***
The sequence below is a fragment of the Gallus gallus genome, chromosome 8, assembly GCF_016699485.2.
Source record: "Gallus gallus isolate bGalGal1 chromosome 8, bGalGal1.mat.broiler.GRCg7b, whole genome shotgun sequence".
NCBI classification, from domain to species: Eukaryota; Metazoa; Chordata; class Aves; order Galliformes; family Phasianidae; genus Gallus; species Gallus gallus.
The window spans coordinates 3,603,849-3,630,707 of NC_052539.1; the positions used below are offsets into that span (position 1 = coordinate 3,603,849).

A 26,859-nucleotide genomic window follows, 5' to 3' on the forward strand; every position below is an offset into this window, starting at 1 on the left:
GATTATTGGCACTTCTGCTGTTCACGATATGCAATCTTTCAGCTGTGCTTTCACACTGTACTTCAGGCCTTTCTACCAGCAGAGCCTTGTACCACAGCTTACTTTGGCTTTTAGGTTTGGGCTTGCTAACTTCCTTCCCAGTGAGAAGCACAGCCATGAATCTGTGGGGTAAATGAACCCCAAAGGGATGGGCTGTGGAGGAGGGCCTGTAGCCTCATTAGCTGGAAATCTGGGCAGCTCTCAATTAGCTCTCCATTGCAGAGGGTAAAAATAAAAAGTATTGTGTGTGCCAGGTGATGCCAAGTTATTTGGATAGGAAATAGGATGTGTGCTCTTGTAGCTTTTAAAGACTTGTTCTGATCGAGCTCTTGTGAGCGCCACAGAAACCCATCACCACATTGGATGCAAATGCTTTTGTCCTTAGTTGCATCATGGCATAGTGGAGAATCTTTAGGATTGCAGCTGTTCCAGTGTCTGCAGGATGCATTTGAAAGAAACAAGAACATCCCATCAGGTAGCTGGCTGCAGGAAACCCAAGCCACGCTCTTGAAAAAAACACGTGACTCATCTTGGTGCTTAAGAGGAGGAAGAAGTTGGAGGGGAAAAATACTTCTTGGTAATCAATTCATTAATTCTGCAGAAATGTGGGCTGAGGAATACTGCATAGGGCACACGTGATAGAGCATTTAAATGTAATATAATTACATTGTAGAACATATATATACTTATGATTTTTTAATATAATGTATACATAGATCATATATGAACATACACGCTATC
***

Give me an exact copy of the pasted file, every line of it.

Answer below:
The sequence below is a fragment of the Gallus gallus genome, chromosome 8, assembly GCF_016699485.2.
Source record: "Gallus gallus isolate bGalGal1 chromosome 8, bGalGal1.mat.broiler.GRCg7b, whole genome shotgun sequence".
NCBI classification, from domain to species: Eukaryota; Metazoa; Chordata; class Aves; order Galliformes; family Phasianidae; genus Gallus; species Gallus gallus.
The window spans coordinates 3,603,849-3,630,707 of NC_052539.1; the positions used below are offsets into that span (position 1 = coordinate 3,603,849).

A 26,859-nucleotide genomic window follows, 5' to 3' on the forward strand; every position below is an offset into this window, starting at 1 on the left:
GATTATTGGCACTTCTGCTGTTCACGATATGCAATCTTTCAGCTGTGCTTTCACACTGTACTTCAGGCCTTTCTACCAGCAGAGCCTTGTACCACAGCTTACTTTGGCTTTTAGGTTTGGGCTTGCTAACTTCCTTCCCAGTGAGAAGCACAGCCATGAATCTGTGGGGTAAATGAACCCCAAAGGGATGGGCTGTGGAGGAGGGCCTGTAGCCTCATTAGCTGGAAATCTGGGCAGCTCTCAATTAGCTCTCCATTGCAGAGGGTAAAAATAAAAAGTATTGTGTGTGCCAGGTGATGCCAAGTTATTTGGATAGGAAATAGGATGTGTGCTCTTGTAGCTTTTAAAGACTTGTTCTGATCGAGCTCTTGTGAGCGCCACAGAAACCCATCACCACATTGGATGCAAATGCTTTTGTCCTTAGTTGCATCATGGCATAGTGGAGAATCTTTAGGATTGCAGCTGTTCCAGTGTCTGCAGGATGCATTTGAAAGAAACAAGAACATCCCATCAGGTAGCTGGCTGCAGGAAACCCAAGCCACGCTCTTGAAAAAAACACGTGACTCATCTTGGTGCTTAAGAGGAGGAAGAAGTTGGAGGGGAAAAATACTTCTTGGTAATCAATTCATTAATTCTGCAGAAATGTGGGCTGAGGAATACTGCATAGGGCACACGTGATAGAGCATTTAAATGTAATATAATTACATTGTAGAACATATATATACTTATGATTTTTTAATATAATGTATACATAGATCATATATGAACATACACGCTATC